Although the First Amendment guarantees freedom of speech, there’s a gray area as to just how far the citizenry can go in criticizing the President of the United States.
For example, there seem to be no restriction on persistence. For 30 years, beginning in the first year of Ronald Reagan’s presidency, protestors held an anti-nuclear vigil in Lafayette Park, across the street from the White House’s North Lawn. They didn’t get their way; authorities never told them to get out of the sightseers’ way.
As for up-close-and-personal encounters with America’s commander-in-chief, decorum takes over. During a September 2009 appearance before a joint session oft Congress, Barack Obama was interrupted by South Carolina Rep. Joe Wilson, who shouted, “You lie”, after the newly elected president claimed that his healthcare overhaul wouldn’t apply to illegal immigrants. Never mind the fact that Wilson may have been ahead of the curve on the president’s veracity. It didn’t stop both Democrats and Republicans from piling on him for the outburst.
Then there’s the media, where rules and standards are nebulous. And that takes us to David Brooks, the New York Times columnist who had this to say about Obama on last week’s Meet the Press:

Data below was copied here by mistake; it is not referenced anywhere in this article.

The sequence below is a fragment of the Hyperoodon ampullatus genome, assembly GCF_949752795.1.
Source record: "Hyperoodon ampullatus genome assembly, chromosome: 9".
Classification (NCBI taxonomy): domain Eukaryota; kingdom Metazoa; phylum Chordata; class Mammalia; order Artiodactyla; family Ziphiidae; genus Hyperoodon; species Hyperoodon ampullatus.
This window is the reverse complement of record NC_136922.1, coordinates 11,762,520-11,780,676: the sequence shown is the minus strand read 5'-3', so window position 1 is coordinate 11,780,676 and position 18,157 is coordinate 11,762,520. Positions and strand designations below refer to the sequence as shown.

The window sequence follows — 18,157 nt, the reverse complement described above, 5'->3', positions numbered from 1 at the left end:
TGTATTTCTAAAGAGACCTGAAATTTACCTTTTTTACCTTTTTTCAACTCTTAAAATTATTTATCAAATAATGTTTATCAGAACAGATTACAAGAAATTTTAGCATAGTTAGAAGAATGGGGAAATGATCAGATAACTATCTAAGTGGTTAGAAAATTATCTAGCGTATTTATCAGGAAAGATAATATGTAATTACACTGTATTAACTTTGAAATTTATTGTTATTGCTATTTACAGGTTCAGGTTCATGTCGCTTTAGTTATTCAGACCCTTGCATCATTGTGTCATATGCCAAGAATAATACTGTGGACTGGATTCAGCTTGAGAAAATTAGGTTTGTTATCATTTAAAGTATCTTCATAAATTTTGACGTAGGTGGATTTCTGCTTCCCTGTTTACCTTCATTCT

“Basically since Yalta we’ve had an assumption that borders are basically going to be borders, and once that comes into question, if in Ukraine or Crimea or anywhere else, then all over the world all bets are off.
“And let’s face it, Obama, whether deservedly or not, does have a – I’ll say it crudely – a manhood problem in the Middle East. Is he tough enough to stand up to somebody like Assad or somebody like Putin? I think a lot of the rap is unfair, but certainly in the Middle East there is an assumption that he’s not tough enough.”
The reaction to Brooks’ questioning of the President’s manhood? Call it the stuff of liberal phallus-y.
Salon, a left-leaning Internet publication, dismissed the criticism as “twisted” and “racist”. Politics USA (“real liberal politics”, its Web banner proclaims) trashed Brooks as a “a pasty GOP media tool” – conveniently overlooking that Brooks not only quasi-endorsed Obama in 2008, but has taken it upon himself as theTimes’ in-house Republican to pan the likes of Ted Cruz and Paul Ryan.